A study published Monday shows that about a third of the world’s population is likely to live in areas with inhumane temperatures by the end of the century – if climate policy remains unchanged.
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- By the end of the century, about a third of the world’s population is expected to live outside what is called a human climatic niche.
- This is what researchers at the University of Exeter (UK) discovered.
- According to the study published on Monday, the average annual temperature of the human climatic niche is between 11 and 15 degrees Celsius.
- The researchers examined the effects of an increase in the global average temperature by 2.7 degrees – a realistic scenario in current climate policy.
- Countries like India, Nigeria and Indonesia will be affected by the inhumane temperatures.
A third of people could be living in regions with inhumane temperatures by the end of the century. This is the conclusion reached by an international research team in a study published in the famous journal “Nature Sustainability”.
The researchers studied the effects of increasing the global average temperature by 2.7 degrees – as expected in current climate policy.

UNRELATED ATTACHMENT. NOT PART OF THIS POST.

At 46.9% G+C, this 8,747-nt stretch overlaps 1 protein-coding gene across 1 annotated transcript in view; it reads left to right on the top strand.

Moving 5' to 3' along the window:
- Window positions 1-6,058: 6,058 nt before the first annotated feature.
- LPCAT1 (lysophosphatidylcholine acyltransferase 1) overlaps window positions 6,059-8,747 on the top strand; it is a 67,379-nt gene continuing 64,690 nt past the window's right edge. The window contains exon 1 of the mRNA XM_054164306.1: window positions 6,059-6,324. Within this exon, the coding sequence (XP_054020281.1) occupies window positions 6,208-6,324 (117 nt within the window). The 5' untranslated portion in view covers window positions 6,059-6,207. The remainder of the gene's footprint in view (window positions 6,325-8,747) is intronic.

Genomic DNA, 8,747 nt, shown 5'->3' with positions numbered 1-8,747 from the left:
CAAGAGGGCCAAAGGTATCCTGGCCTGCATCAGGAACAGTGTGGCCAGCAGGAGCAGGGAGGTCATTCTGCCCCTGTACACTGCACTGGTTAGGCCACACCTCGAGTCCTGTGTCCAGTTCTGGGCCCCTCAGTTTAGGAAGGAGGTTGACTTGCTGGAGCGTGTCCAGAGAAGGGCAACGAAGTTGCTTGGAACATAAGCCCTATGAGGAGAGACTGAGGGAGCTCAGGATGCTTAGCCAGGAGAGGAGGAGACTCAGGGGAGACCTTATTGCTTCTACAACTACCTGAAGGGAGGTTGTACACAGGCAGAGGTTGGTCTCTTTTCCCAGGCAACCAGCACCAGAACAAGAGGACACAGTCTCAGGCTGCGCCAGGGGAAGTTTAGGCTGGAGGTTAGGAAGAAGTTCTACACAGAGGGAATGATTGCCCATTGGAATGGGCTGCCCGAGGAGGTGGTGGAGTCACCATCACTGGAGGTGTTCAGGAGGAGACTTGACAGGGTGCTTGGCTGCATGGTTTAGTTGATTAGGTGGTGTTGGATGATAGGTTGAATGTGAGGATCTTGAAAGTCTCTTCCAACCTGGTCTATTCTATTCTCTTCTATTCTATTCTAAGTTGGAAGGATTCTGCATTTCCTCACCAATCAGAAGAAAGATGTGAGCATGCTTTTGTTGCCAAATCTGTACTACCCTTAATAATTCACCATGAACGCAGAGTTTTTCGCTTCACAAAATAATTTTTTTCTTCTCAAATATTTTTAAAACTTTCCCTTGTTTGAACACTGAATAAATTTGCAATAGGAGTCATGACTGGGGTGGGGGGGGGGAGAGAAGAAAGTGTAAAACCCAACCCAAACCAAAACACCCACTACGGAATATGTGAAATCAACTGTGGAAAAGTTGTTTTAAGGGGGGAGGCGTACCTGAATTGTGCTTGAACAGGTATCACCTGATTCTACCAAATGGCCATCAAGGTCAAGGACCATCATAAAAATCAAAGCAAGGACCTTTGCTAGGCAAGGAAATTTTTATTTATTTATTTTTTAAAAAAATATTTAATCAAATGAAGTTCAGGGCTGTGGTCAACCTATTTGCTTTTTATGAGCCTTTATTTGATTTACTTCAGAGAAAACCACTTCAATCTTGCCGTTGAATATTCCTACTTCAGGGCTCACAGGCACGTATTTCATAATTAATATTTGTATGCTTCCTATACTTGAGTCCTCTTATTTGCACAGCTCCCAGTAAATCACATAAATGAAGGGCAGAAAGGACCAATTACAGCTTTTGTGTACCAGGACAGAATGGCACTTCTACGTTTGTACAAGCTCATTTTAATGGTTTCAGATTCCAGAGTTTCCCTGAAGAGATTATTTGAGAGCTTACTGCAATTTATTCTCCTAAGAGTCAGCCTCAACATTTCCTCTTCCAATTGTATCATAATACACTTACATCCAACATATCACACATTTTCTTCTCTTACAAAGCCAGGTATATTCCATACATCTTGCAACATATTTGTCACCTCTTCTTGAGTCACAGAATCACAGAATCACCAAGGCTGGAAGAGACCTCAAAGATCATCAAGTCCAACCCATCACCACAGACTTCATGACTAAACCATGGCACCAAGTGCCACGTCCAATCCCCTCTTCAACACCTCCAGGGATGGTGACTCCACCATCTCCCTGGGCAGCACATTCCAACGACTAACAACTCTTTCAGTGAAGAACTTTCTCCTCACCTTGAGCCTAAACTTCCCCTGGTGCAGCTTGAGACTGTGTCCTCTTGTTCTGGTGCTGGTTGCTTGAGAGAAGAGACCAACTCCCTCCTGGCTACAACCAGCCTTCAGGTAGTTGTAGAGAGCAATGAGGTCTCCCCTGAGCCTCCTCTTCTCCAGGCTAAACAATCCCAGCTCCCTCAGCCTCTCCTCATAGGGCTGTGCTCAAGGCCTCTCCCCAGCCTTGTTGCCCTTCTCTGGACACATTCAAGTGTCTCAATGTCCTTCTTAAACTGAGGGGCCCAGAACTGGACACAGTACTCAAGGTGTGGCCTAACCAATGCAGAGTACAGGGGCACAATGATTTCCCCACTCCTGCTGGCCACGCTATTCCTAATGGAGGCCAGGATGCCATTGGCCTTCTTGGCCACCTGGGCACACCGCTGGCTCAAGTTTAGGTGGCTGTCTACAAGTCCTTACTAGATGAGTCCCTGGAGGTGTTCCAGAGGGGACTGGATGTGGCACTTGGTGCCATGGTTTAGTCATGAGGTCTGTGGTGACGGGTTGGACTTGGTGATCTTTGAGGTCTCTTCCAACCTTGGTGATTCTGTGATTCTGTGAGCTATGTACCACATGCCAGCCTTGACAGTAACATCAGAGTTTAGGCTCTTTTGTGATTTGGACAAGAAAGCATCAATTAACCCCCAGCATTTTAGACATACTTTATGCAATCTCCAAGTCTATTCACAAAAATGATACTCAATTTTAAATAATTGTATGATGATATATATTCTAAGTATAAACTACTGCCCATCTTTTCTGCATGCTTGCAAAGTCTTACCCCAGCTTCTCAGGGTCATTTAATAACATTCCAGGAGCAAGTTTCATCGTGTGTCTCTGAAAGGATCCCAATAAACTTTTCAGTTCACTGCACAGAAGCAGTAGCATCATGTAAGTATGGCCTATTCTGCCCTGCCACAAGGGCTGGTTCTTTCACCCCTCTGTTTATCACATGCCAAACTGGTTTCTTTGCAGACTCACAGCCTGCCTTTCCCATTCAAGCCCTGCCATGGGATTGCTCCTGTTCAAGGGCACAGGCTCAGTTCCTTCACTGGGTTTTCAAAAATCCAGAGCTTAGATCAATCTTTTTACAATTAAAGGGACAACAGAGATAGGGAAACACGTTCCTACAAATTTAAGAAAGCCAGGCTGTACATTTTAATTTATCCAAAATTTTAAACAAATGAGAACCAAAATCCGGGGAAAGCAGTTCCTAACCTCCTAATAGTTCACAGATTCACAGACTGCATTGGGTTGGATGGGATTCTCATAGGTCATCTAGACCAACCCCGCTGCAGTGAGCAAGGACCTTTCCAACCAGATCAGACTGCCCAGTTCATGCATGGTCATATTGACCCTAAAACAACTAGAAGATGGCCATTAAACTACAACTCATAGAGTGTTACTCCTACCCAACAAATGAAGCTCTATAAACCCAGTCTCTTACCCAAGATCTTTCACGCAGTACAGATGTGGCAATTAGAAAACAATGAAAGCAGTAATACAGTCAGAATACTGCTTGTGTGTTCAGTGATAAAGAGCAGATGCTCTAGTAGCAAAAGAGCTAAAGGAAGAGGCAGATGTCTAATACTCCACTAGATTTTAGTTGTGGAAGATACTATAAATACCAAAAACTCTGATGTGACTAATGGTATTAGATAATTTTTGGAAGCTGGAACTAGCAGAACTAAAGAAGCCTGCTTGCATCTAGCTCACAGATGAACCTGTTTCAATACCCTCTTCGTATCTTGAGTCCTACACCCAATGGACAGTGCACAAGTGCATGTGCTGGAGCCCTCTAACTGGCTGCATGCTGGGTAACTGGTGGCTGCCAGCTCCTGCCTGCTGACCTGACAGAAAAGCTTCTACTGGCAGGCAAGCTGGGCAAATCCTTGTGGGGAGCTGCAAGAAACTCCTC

The research team led by Timothy Linton of the University of Exeter (Great Britain) identified “human climatic niches” as the temperature range in which most people lived in the past. There, for example, livestock could be kept and useful plants could germinate.
They explained that living outside this human climatic niche means increased disease and mortality. The optimum annual average temperature for this place is around 11 to 15 degrees Celsius. More than 600 million people, more than nine percent of the world’s population, currently live outside these regions.
India, Nigeria and Indonesia were particularly affected
According to the study, particularly large numbers will be affected by inhumane temperatures in India, Nigeria and Indonesia. Burkina Faso, Mali and Qatar will be almost completely out of the climate zone.
If demographic evolution is also included, the global proportion of people living outside the human climate niche would rise to 40 percent – since the strongest population growth will occur above all in regions with higher temperatures.
The researchers also noted that for every 0.3 degree rise in temperature averted, 350 million fewer people would be affected. If warming were limited to 1.5 degrees, 14 percent of all people would be affected by inhumane temperatures.
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